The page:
I am happy to see that there is a
heightened sense of awareness
regarding the importance of small
business to economic recovery in
this country. I have always been a
firm believer that independent specialty retailers are very important
to the health of our industries, and
supporting their information needs
was the primary motivation for
starting this publication.
Independent retailers everywhere
have had to fight hard to remain
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relevant in the changing face of retail. Numerous
“category killer” concepts plus increasing e-tailer
competition, together with less consumer spending,
have presented a real sales challenge. In order to
survive and continue to thrive, independents need to
focus on what they do best. They need to give their
customers what they can’t get elsewhere – friendly
service, knowledgeable staff, niche products that fit in
the retail theme, merchandising that is tailored to local
demographics and locally produced products.
Recent research indicates that consumers are choosing
quality over quantity, and they are trying to connect
more closely with their local economy by patronizing
local businesses. In food, we see this phe-
nomenon in the Farm-to-Table Movement.
In retail, we are likely to see a renewed
interest in shopping at locally owned and
operated independent stores. Be sure
to read our story in this issue about the
program from American Express (p. 21)
as further evidence of the recent tide of
support. Independents, make no mistake
about it, now is your time to shine.
I hope that suppliers also answer the call
and think carefully about how they can
help their independent specialty trading
partners be more successful. We need to
realize the importance of this channel.
Without the support of specialty stores,
niche products and new trends will never
have a chance of gaining acceptance.
On behalf of all of the staff at Gourmet
Business, we wish you a very happy and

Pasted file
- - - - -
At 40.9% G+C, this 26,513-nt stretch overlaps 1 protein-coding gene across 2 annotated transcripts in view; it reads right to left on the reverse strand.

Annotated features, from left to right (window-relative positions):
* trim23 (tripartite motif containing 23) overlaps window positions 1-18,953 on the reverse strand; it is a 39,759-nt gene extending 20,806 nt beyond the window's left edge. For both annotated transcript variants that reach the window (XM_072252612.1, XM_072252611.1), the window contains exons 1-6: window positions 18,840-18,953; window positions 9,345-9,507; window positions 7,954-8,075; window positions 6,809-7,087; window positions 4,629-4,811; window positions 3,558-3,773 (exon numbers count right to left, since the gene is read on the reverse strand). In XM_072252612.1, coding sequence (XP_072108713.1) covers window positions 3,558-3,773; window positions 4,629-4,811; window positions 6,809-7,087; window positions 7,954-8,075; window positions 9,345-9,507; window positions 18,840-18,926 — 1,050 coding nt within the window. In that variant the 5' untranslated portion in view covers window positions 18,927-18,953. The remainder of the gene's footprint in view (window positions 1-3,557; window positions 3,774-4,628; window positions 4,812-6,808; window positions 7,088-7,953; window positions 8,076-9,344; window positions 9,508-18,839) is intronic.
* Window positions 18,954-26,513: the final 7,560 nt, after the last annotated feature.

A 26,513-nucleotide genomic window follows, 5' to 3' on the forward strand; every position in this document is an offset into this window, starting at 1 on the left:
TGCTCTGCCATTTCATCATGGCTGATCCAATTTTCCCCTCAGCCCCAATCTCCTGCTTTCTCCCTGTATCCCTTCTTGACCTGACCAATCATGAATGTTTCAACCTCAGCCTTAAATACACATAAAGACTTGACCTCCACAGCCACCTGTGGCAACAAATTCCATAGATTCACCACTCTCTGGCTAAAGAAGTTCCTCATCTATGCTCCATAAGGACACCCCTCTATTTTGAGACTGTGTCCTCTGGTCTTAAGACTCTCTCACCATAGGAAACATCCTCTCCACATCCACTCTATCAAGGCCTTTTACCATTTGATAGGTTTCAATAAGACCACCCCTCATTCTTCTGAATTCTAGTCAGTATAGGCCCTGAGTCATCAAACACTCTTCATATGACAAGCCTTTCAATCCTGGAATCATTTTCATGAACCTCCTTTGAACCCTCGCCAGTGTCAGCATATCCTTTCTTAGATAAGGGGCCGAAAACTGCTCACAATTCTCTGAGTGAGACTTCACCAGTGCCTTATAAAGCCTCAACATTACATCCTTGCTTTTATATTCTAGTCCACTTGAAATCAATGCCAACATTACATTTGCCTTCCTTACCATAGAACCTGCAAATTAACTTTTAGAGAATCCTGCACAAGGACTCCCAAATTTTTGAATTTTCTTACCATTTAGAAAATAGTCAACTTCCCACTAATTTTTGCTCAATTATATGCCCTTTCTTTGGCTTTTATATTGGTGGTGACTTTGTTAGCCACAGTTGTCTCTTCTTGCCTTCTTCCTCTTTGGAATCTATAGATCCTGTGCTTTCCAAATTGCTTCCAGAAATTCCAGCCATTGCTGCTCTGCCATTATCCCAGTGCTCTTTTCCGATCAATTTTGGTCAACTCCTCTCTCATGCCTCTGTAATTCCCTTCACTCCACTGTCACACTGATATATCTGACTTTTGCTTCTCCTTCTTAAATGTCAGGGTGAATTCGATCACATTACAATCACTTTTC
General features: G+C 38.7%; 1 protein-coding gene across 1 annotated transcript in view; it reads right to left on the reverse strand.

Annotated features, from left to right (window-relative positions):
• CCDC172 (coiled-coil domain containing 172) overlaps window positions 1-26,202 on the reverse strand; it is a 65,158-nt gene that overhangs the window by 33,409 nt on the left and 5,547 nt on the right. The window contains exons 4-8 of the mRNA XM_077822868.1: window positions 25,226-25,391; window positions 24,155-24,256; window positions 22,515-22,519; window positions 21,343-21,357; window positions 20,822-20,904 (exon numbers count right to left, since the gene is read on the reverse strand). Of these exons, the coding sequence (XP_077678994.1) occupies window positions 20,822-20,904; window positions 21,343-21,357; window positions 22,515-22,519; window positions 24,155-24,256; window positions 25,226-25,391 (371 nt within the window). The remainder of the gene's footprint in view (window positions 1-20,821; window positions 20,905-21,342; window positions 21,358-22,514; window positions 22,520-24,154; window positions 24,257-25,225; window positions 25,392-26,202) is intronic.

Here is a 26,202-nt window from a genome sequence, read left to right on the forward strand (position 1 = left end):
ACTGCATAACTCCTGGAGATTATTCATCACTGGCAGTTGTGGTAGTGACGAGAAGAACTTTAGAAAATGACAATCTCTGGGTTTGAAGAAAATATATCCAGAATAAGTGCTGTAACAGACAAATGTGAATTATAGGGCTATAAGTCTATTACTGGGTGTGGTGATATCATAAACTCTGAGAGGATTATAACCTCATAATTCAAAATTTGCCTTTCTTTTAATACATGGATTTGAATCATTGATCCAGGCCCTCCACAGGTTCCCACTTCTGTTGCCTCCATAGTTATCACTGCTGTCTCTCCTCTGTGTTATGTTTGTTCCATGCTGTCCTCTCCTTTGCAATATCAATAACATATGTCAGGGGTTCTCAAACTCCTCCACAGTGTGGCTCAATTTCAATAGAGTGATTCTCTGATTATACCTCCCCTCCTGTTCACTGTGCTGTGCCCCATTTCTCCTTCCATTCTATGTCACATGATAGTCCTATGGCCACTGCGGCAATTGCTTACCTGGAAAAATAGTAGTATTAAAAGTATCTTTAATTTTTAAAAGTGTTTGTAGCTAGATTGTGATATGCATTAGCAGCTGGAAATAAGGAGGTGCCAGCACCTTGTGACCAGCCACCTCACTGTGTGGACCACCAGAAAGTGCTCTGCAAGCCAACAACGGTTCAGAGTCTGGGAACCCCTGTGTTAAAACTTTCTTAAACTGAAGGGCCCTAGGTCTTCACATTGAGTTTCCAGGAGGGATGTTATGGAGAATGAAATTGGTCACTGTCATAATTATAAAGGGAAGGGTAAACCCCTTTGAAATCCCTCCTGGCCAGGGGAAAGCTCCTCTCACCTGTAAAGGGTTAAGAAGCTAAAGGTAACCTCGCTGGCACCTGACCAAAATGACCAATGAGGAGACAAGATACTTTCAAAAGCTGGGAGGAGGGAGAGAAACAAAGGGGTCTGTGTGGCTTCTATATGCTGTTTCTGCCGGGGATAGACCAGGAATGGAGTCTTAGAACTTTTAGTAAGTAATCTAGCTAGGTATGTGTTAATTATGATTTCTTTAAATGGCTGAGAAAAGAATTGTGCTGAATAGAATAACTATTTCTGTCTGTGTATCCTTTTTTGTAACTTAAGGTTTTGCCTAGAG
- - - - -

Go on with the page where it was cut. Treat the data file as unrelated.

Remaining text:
profitable holiday season.
Publisher, Gourmet Business
President, HousewaresDirect, Inc.
Vice President of Sales
Gourmet Business LLC is a division of
Gourmet Business & HousewaresDirect, Inc.
PO Box 700
Weston, MA 02493
Gourmet Business is a digital publication
serving the gourmet gift retailer. Gourmet
Business relies on product information
submitted by the manufacturer, distributor
or other representative in the featured
editorial content. Gourmet Business is not
responsible for any errors in the descriptions or prices appearing in the magazine.
Gourmet Business is distributed free of
charge to qualified professionals in the gift
and housewares industry.
The Road Ahead
Independents have held their own during this economic
downturn. And now, buoyed by the movement of shopping
local, it would seem the decade ahead could be decidedly
We checked the pulse of some leading independents who continued to grow and thrive over the past few years. Over the
next two issues, we’ll share their thoughts on the year ahead.
“Being an independent means that I can be flexible and
respond, react to changes in the market quickly and
efficiently,” Dean Eaton, owner of Your Kitchen Store in
Keene, N.H., remarked. “If we see something new and
we like it, we can bring it on without having to go through
buying protocol of the chain stores.”
Eaton, an 18-year veteran of the kitchenware business,
doubled his size this year, moving to a new location. More
evidence of the strength of independents, but that strength
is something Eaton’s known for years.
“All my radio spots say we’re not only local, but locally
owned,” he noted. “People know the importance of buying
local, sometimes they just have to be reminded.”
Eaton’s tagline remains, “Buying locally owned and locally
grown builds a better community.”
This year he found that more shoppers seem to be focused
on spending their dollars locally. His shift to an independent
location on Main Street – out of an enclosed mall space –
has made him even more aware of the demand. Eaton’s
employment roster is evidence to support the U.S. Chamber
of Commerce statement that locally owned businesses
are the heart of a community – growing from five full- and
part-time employees to 17 full-time staff and a crew of 30
for the holidays.
“We took a risk during uncertain times and it paid off,” Eaton
said. “The sense of community is really what people are
looking for – businesses around me say I have become the
anchor for growth and other businesses are expanding their
hours downtown. Personally, I see great things ahead based
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